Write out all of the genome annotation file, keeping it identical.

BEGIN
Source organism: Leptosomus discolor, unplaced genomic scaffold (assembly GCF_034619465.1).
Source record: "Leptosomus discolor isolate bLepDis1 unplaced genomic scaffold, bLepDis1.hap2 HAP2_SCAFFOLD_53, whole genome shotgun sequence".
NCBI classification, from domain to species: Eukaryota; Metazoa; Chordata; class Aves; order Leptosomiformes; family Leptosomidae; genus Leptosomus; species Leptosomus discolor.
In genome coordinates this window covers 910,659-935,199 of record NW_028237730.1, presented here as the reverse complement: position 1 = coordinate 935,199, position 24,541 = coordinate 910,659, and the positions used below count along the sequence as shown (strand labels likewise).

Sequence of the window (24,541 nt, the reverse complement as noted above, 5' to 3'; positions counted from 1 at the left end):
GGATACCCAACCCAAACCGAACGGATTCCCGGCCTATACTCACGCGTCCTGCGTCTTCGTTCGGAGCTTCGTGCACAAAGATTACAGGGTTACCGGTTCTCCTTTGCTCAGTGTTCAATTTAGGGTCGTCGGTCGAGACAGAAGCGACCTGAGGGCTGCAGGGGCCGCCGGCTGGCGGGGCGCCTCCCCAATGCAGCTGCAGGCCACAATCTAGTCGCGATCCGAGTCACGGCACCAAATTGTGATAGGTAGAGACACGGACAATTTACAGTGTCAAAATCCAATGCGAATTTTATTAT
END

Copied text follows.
Source organism: Leptosomus discolor, unplaced genomic scaffold (assembly GCF_034619465.1).
Source record: "Leptosomus discolor isolate bLepDis1 unplaced genomic scaffold, bLepDis1.hap2 HAP2_SCAFFOLD_53, whole genome shotgun sequence".
NCBI classification, from domain to species: Eukaryota; Metazoa; Chordata; class Aves; order Leptosomiformes; family Leptosomidae; genus Leptosomus; species Leptosomus discolor.
In genome coordinates this window covers 910,659-935,199 of record NW_028237730.1, presented here as the reverse complement: position 1 = coordinate 935,199, position 24,541 = coordinate 910,659, and the positions used below count along the sequence as shown (strand labels likewise).

Sequence of the window (24,541 nt, the reverse complement as noted above, 5' to 3'; positions counted from 1 at the left end):
GGATACCCAACCCAAACCGAACGGATTCCCGGCCTATACTCACGCGTCCTGCGTCTTCGTTCGGAGCTTCGTGCACAAAGATTACAGGGTTACCGGTTCTCCTTTGCTCAGTGTTCAATTTAGGGTCGTCGGTCGAGACAGAAGCGACCTGAGGGCTGCAGGGGCCGCCGGCTGGCGGGGCGCCTCCCCAATGCAGCTGCAGGCCACAATCTAGTCGCGATCCGAGTCACGGCACCAAATTGTGATAGGTAGAGACACGGACAATTTACAGTGTCAAAATCCAATGCGAATTTTATTAT